Recipe: patatas viudas
Culinary traditions associated with Easter week, designed to comply with strict religious observation, are fascinating given the incredible inventiveness used to create them. Take patatas viudas (widow potatoes) for example. Why are they called this? Because they don’t have any meat (carne in Spanish), so they get the name “widow” from this absence of “carnality”.
The preparation involved to make them is equally ingenious and requires the most basic of ingredients: potatoes, onions, red pepper, laurel, 2 tomatoes, 1 clove of garlic, salt, olive oil
Start by peeling, washing, and cutting the potatoes into pieces. Next add a little oil to a pan and lightly fry the red pepper, chopped onion, garlic, and laurel. Add the potatoes and stir on low heat, then add paprika and keep stirring.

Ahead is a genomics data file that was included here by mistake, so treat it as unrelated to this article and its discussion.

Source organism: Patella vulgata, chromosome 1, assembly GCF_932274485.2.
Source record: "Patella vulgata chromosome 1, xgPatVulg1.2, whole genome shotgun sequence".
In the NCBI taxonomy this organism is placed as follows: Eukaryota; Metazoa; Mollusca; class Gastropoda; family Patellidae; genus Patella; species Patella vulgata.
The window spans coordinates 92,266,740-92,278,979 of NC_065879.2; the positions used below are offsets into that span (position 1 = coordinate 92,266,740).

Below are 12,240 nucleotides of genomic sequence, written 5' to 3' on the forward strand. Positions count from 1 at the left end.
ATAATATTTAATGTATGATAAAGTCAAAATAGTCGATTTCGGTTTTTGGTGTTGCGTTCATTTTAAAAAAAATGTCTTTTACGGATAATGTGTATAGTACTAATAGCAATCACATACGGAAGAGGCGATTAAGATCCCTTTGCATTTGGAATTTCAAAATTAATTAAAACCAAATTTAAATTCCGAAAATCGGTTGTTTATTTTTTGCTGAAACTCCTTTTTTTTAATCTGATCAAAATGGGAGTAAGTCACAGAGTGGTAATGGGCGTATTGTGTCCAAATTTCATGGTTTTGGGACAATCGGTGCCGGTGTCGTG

After a few minutes add water until the potatoes are covered and let cook. Meanwhile, grind the garlic with the salt and add to the pan.
The key to this recipe is to make sure the potatoes are cooked but not dissolved and that the water forms a thick, reddish broth. It should take about 20 minutes, but if it looks like the potatoes have the right consistency and the sauce looks right, you can take it off the burner sooner.
And that’s it, a delicious and easy recipe that fills the belly and calms the soul!